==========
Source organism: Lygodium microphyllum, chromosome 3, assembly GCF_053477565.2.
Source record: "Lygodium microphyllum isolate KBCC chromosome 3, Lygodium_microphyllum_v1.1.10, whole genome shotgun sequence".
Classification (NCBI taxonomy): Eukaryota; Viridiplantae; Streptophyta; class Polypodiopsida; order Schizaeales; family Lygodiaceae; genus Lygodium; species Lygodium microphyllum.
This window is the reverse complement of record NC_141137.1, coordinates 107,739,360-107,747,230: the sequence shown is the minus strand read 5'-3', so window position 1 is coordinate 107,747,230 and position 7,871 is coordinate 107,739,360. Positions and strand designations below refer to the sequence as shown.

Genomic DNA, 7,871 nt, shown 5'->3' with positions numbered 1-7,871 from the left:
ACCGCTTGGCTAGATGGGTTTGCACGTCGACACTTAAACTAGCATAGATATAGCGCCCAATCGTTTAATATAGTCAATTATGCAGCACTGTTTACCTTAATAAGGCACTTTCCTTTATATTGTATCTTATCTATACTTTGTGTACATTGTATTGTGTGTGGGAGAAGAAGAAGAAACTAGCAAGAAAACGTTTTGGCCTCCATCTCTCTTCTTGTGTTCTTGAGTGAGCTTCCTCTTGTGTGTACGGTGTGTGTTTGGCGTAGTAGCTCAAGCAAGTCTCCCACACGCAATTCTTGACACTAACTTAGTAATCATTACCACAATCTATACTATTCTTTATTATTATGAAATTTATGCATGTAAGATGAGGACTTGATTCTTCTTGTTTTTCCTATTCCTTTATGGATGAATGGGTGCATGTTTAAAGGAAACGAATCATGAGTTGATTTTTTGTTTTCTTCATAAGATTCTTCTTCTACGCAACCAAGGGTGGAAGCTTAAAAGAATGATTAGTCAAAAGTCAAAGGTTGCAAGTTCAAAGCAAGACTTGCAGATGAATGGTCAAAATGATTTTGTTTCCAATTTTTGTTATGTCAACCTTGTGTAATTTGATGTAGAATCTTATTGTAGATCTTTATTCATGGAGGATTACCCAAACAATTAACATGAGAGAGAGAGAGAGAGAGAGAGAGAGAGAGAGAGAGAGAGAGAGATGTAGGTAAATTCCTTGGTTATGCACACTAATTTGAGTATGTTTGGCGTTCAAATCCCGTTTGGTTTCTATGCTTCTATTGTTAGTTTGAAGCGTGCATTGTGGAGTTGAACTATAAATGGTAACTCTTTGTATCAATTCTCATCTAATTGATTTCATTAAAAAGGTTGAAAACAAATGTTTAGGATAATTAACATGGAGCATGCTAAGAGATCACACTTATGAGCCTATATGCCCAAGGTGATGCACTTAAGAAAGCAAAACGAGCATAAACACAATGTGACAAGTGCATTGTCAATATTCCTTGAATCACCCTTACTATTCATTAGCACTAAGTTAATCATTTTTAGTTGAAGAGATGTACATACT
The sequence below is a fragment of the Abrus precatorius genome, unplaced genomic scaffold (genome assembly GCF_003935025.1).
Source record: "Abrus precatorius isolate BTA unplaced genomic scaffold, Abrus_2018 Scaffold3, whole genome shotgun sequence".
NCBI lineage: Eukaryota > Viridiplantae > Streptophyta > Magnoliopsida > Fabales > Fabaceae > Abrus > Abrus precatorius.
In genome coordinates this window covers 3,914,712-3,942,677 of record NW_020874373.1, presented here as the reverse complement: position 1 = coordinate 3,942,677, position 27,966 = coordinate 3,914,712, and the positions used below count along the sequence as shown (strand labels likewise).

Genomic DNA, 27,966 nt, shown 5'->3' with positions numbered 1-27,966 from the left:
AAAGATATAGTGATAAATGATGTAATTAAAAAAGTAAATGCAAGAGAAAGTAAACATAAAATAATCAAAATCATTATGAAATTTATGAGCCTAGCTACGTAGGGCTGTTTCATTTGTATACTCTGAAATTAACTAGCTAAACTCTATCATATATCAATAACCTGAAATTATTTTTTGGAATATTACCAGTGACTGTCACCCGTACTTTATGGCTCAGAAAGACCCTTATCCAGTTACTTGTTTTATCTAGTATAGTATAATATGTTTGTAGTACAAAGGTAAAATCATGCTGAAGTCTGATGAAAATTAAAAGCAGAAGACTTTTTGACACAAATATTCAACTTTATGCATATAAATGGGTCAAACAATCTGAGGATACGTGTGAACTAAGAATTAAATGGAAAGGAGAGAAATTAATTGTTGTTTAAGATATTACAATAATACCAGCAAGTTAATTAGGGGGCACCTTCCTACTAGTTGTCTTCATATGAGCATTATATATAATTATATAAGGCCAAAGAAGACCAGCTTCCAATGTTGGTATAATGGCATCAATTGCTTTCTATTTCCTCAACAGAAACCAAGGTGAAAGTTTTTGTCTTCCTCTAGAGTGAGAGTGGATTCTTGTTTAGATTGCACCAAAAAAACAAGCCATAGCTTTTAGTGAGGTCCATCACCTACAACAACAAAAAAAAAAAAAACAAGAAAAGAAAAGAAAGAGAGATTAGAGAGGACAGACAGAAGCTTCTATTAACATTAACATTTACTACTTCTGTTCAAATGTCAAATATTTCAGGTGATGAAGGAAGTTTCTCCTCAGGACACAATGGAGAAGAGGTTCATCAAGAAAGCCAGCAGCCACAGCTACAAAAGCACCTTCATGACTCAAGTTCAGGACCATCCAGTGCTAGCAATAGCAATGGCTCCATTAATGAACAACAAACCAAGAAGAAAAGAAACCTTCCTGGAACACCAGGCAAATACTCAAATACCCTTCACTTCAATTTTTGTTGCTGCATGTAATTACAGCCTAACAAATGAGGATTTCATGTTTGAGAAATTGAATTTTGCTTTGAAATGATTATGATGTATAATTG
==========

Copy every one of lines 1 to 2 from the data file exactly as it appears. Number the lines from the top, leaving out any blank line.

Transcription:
Source organism: Lygodium microphyllum, chromosome 3, assembly GCF_053477565.2.
Source record: "Lygodium microphyllum isolate KBCC chromosome 3, Lygodium_microphyllum_v1.1.10, whole genome shotgun sequence".